5 Steps to Creating a Memorable and Effective Company Video

Corporate video.

Those two words might as well be substituted by other equally exciting pairings such as root canal, boring lecture, or chalkboard nails.

Most companies just need a creative, like yourself, to take some initiative. I currently hold the title of ‘corporate sales trainer’ at my organization, yet part of my job description now includes making monthly video productions for trainings, meetings, and even company parties. It’s a great way to express my creativity, get paid to do it, and create a corporate culture of honor, respect, and professionalism.

Corporate company videos are valuable tools that leave your audience feeling educated, appreciated, and (fingers crossed) entertained. Here’s a few steps to consider before diving into your first video project.

  1. Focus it. During the planning stage ask yourself ‘what do I want the viewer to feel when they watch this.’ Educated? Inspired? Appreciated? These emotionally connective words help you form your mission statement for the video. Meeting with one or two other employees for a brainstorming session may also prove helpful.
  2. Mission it. Write a mission statement for the project. Here’s a sample: the purpose of the company holiday party video is to show appreciation for each employee by featuring each department in an upbeat, entertaining format.
  3. Shoot it. With mission statement in hand, write two shot lists. The first list is chronological; it starts with the beginning of the video and works to the end, shot by shot. Next, compile a second list from the first list to determine the shooting order. Note: shooting scenes out of actual sequence can save much time and effort. Now it’s time to shoot it. You’ll need to make your fellow employees comfortable when you’re shooting it. Compliment and encourage!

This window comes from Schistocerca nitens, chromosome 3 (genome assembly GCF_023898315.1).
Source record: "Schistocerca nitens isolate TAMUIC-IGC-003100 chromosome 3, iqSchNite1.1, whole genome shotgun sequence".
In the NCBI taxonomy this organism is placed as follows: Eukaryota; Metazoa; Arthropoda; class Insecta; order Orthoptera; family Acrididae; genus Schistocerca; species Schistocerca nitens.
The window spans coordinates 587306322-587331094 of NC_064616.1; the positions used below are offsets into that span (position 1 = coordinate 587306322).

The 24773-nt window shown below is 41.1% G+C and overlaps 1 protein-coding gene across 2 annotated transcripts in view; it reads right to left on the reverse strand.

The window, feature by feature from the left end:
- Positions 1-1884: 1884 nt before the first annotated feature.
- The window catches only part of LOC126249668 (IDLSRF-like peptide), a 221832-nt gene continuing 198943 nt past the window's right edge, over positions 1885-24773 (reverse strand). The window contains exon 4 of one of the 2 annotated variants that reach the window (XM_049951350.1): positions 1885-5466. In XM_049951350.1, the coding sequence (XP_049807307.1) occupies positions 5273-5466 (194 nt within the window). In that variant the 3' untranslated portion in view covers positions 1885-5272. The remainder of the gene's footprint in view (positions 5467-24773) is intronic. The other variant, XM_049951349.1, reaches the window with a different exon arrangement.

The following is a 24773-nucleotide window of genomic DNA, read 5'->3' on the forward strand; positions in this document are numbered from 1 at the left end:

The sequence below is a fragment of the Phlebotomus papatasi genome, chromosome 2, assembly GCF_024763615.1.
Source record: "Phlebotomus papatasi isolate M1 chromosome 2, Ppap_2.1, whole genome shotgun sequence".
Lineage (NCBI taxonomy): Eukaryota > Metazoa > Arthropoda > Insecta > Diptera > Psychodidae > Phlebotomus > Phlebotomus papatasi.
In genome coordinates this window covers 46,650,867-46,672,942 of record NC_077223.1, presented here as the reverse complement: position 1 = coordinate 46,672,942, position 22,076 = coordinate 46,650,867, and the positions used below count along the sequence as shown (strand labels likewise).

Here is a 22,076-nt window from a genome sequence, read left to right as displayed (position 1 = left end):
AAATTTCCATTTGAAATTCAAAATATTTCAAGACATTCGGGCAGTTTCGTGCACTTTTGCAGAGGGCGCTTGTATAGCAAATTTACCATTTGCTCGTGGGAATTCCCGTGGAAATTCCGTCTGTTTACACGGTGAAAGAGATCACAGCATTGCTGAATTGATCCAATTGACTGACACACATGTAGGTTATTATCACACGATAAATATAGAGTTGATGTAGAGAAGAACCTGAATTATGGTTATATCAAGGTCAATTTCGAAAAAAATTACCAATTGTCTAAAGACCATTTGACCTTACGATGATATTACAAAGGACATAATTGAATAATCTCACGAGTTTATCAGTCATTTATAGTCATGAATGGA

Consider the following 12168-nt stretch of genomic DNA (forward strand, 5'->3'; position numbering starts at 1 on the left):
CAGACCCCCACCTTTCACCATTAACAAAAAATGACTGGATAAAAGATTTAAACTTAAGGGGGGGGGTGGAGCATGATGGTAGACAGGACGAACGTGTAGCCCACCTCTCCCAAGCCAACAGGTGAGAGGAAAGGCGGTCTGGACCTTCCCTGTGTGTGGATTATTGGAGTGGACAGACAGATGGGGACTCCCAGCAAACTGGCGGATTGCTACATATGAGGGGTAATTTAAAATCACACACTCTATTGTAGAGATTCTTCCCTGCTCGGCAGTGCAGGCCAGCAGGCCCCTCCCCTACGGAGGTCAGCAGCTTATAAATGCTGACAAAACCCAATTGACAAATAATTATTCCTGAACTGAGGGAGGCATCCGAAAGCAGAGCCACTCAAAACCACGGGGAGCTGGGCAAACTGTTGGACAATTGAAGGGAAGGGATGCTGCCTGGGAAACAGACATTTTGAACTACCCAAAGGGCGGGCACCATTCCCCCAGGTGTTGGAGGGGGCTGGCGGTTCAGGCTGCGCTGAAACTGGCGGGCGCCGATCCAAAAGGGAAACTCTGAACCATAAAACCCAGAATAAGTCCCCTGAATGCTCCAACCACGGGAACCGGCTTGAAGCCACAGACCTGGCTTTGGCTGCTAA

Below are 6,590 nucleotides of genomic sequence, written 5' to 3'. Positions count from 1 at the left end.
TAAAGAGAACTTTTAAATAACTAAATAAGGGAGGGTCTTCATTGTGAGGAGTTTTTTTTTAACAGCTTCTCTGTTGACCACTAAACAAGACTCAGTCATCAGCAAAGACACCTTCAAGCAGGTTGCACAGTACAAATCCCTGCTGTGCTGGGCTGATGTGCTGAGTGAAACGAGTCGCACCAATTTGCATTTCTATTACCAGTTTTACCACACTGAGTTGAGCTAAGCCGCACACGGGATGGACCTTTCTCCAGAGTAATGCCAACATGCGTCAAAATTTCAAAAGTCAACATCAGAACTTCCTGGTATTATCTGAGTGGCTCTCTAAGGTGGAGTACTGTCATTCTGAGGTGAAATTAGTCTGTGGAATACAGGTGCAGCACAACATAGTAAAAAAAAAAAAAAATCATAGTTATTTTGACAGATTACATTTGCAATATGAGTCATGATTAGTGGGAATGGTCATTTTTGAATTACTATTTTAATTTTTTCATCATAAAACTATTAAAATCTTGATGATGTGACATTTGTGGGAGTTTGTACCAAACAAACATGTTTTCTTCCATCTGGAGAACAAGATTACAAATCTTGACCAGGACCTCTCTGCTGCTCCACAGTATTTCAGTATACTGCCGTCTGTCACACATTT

4. Edit it. Use a simple program like Apple’s iMovie or Window’s Movie Maker to compile the clips. Editing should take a while as it’s generally a several step process. The first edit is simply to remove all the bum clips and order the video chronologically. The second edit further hones the video by making needed cuts for clarity and pacing. The third edit introduces music, if needed, transitions, titles, and end credits for a polished finish.
  5. Critique it. Show the finished product to some trusted employees and/or your superior. Ask them for input. Take the criticism and make the needed changes. Remember, after working on this project over time there may be things that you may not even see or notice that are glaringly evident to a first time viewer.

I volunteered to make my first company video several years ago using my own camera, computer, and time. After my boss viewed it, he was so pleased that he provided me with all the equipment I needed to produce other videos for the company on a regular basis. Now, it’s a regular part of what I do, and it’s quite enjoyable.

What about you? Does your company have a need for your creative talents?

Why not go for it?

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Fuel for Creatives: Ideation (Part 1 of 3)

My wife got me thinking. It’s one of her gifts.We chat about her skin care line, Sugared Beauty, and sire some some ideas for the fall season.

I come alive.

Last week, an executive of a multi-million dollar company asked me for some ideas for his business. A new plan emerges from the brainstorming session.

I come alive.

I sit down to a blank computer screen to write a silly little story using a kit called The Writer’s Toolbox.

I come alive.

Are you the same way? Do you love coming up with new ideas, fresh perspectives, and that movie-plot twist on a hum-drum, same-story approach to life and business that put’s you on a thrill ride at Six Flags?